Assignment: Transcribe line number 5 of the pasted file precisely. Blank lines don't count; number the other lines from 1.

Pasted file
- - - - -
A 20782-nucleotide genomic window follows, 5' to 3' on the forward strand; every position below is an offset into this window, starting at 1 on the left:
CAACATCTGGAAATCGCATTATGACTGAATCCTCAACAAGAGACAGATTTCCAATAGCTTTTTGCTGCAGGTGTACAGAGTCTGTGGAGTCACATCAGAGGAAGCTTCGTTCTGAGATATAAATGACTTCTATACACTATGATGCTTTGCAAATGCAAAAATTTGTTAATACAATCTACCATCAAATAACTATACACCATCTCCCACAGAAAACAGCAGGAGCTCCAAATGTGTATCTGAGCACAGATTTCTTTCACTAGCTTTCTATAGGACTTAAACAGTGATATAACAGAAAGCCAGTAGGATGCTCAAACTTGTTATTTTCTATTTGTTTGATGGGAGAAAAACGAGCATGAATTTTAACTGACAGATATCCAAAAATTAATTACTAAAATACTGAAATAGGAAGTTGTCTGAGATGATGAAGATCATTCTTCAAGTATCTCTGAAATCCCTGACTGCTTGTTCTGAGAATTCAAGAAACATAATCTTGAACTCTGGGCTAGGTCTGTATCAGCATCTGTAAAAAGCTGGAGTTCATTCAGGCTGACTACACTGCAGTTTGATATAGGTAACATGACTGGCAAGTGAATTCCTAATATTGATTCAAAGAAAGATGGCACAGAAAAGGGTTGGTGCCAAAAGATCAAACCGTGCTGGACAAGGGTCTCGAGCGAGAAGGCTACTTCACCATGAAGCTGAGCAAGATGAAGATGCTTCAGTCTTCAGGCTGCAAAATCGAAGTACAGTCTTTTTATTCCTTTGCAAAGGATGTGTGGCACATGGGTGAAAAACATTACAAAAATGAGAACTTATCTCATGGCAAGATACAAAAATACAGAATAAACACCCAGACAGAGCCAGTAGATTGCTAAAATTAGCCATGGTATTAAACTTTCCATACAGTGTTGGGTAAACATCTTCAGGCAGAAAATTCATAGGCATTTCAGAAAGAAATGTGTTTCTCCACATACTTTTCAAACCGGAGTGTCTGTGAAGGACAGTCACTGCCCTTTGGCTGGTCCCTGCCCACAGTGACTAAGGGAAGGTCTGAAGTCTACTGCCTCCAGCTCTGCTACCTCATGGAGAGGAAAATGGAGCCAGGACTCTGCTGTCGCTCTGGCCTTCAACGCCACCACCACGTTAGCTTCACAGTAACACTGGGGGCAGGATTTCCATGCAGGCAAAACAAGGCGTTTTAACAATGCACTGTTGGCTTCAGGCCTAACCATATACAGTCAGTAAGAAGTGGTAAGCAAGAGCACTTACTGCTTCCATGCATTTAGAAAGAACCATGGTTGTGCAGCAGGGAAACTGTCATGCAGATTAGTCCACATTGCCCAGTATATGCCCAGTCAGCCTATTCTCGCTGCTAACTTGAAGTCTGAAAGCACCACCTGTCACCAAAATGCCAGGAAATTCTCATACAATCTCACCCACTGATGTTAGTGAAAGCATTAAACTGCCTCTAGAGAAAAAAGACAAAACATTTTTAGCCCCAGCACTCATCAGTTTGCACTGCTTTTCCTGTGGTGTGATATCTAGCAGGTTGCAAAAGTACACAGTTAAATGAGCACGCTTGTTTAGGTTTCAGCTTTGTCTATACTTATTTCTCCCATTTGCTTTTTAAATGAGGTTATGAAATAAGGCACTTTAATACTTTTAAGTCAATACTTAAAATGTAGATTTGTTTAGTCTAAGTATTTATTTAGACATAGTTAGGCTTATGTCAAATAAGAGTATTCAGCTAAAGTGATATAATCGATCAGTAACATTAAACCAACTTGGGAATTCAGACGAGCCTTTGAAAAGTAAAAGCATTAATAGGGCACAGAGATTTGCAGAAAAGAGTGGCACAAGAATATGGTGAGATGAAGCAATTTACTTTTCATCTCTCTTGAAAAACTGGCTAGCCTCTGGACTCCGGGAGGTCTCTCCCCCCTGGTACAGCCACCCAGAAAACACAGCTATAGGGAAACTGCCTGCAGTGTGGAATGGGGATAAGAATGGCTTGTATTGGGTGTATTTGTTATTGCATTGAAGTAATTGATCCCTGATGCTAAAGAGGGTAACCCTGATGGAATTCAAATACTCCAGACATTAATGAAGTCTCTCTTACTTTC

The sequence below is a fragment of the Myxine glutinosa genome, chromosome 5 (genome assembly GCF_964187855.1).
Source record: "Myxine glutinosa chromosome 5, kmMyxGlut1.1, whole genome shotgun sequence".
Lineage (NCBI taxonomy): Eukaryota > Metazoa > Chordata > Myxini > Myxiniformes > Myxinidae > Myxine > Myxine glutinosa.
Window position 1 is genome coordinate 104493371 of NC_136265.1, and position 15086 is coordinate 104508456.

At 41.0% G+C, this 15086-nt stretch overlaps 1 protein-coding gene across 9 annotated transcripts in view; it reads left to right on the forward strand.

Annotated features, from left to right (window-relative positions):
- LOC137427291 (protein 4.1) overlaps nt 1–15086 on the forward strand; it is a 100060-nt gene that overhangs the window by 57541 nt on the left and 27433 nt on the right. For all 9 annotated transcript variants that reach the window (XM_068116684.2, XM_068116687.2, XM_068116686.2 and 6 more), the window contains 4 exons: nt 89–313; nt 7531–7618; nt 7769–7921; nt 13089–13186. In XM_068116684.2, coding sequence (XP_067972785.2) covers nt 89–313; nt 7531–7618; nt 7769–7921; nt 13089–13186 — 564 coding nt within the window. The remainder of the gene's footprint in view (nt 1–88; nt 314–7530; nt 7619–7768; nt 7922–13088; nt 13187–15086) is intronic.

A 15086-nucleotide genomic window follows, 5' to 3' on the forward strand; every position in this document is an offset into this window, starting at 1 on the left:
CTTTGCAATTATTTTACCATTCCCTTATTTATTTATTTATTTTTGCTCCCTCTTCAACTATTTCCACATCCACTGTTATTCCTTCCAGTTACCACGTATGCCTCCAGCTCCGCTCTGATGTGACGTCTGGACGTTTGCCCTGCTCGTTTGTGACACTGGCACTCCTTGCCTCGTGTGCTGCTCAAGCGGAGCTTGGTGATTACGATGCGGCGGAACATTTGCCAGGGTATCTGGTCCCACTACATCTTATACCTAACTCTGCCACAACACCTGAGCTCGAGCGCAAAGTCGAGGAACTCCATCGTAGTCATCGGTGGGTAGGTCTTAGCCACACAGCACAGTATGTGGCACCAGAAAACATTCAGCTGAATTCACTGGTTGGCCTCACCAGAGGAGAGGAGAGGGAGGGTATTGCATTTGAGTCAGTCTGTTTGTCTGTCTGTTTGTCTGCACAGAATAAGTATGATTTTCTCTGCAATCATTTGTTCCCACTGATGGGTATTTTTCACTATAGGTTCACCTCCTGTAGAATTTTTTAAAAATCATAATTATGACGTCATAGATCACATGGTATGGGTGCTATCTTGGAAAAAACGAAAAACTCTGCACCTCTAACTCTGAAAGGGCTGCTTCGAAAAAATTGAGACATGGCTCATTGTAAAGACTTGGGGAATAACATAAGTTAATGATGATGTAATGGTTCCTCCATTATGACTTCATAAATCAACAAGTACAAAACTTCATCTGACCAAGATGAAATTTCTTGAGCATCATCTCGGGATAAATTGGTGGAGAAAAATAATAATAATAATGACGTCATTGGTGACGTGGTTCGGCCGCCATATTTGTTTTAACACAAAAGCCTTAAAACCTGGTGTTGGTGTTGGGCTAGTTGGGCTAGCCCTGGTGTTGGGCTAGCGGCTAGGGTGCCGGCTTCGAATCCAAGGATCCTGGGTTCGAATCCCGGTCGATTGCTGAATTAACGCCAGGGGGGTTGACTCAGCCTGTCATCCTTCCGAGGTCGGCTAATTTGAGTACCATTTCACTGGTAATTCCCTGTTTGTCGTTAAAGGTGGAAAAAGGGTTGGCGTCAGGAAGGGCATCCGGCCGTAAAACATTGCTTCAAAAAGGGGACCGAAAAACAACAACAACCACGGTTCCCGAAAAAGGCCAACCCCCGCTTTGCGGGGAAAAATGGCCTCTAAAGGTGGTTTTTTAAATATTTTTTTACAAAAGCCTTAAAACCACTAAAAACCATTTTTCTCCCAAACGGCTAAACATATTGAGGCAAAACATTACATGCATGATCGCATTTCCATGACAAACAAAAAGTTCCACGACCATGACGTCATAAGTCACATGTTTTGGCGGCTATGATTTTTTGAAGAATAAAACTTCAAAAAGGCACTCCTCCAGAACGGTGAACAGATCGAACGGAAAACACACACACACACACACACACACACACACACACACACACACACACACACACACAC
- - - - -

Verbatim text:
Lineage (NCBI taxonomy): Eukaryota > Metazoa > Chordata > Myxini > Myxiniformes > Myxinidae > Myxine > Myxine glutinosa.